banner unionsafete

Killer Drivers To Face Life Prison Sentences As Government Plans To Toughen Penalties

Criticism by the public of what it sees as unjustifiably lenient sentences to those who kill whilst being under the influence alcohol whilst driving has existeted for years. Despite the reudction in drink-drive incidents and deaths, the moral argument about a driver knowingly driving a 'killing machine#' whislt drunk and the need for appropriate punishment; has raged on.

Now the Government seem to be mvoiujgn in the right direction as far as the public and many families of the drunken driver's victims is concerned:

Dave Joyce, CWU's National Health, Safety & Environment Officer Reports:

The government has announced plans to further toughen prison sentences for those drivers convicted of driving offences leading to death.

This decision further turns the spotlight on at-work driver safety and management focus on occupational road risk management in respect of both company fleets and privately-owned vehicles driven on business journeys.

Following a public consultation and overwhelming support from the public, victim’s families and road safety campaigners, the Ministry of Justice announced the government’s intention to:-

· Introduce life sentences for those who cause death by dangerous driving (up from a current maximum of 14 years), and for careless drivers who kill while under the influence of drink or drugs (up from a current maximum of 14 years).

· Introduce a new offence of causing serious injury through careless driving.

Ministers said that drivers who caused death by speeding, racing, or using a mobile phone could face sentences equivalent to manslaughter, with maximum penalties raised from 14 years to Life. Legislation required for the measures is expected to be brought forward as soon as parliamentary time allows.

The Ministry of Justice said it intended to give further consideration to the maximum penalty for the new offence of causing serious injury through careless driving. The Minister confirmed that the government had taken a long hard look at driving sentences, and said that the Public Consultation received 9,000 submissions. Based on the seriousness of the worst cases, the anguish of the victims’ families, and maximum penalties for other serious offences such as manslaughter, they intend to introduce life sentences of imprisonment for those who wreck lives by driving dangerously, drunk or high on drugs.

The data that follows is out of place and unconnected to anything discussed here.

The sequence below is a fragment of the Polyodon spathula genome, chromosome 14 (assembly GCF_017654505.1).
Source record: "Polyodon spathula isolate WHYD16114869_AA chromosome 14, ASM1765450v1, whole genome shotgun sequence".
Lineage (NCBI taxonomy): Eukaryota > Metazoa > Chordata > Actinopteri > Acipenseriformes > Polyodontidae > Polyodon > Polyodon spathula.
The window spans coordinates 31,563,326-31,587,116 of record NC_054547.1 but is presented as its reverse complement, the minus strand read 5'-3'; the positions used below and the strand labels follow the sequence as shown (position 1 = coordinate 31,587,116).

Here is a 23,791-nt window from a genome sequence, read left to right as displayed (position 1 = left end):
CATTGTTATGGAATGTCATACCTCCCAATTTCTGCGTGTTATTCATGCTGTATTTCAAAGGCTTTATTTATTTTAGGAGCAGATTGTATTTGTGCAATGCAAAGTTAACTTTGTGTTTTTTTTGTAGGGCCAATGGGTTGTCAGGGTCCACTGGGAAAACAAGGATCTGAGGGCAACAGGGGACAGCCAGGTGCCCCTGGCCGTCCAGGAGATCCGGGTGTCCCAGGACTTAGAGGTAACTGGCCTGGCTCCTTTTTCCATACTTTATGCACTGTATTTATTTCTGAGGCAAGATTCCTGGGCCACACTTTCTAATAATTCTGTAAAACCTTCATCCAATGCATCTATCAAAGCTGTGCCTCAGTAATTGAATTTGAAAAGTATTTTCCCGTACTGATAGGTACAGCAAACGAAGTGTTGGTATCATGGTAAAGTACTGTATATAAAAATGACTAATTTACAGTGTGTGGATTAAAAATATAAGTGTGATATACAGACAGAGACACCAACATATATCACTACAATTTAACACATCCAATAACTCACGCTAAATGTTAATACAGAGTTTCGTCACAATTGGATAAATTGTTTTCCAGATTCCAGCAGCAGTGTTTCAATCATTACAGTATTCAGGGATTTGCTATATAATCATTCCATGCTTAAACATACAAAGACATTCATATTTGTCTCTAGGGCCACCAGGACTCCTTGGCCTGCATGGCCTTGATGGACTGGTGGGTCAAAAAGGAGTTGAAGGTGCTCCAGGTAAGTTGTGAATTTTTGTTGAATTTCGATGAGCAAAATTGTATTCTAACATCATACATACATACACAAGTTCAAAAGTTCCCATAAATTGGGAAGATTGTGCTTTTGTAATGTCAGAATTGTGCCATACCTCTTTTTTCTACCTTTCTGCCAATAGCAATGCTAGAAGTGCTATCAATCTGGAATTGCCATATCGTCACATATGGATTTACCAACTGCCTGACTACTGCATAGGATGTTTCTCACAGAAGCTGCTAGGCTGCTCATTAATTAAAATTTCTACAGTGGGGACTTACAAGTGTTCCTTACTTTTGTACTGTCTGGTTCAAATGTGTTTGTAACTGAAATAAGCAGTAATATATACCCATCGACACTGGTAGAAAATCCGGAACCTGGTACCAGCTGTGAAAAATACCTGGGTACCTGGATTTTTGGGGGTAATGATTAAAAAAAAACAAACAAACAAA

On the new additional offence of causing serious injury by careless driving, the Minister stated that government will introduce the new offence, punishable by imprisonment, to fill a gap in the law and reflect the seriousness of some of the injuries suffered by victims in this category of case.

The consultation sought views on whether current maximum penalties available to the courts should be increased. A total of 90% of respondents supported the proposals and also thought there should be a new offence of causing serious injury by careless driving. They noted that without a specific offence which reflected the harm caused, offenders could only be convicted of a careless driving offence that had a maximum penalty of a fine.

Last year, 157 people were sentenced for causing death by dangerous driving, with a further 32 convicted of causing death by careless driving whilst under the influence of drink or drugs.

With a huge number of members employed with driving as part of their jobs, the CWU supports the toughening of sentences for such offences. A number of CWU members and their families have been seriously injured and killed in road accidents caused by dangerous or careless drivers and we are aware of the devastating effect on families of the deceased. Secondly we are keen to ensure that members who drive do so carefully and safely at all times, following the laws of the road, the highway code, driving according to weather conditions and sticking to speed limits and ensuring that they never drive if unwell or unfit to do so.

Source: CWU


Designed, Hosted and Maintained by Union Safety Services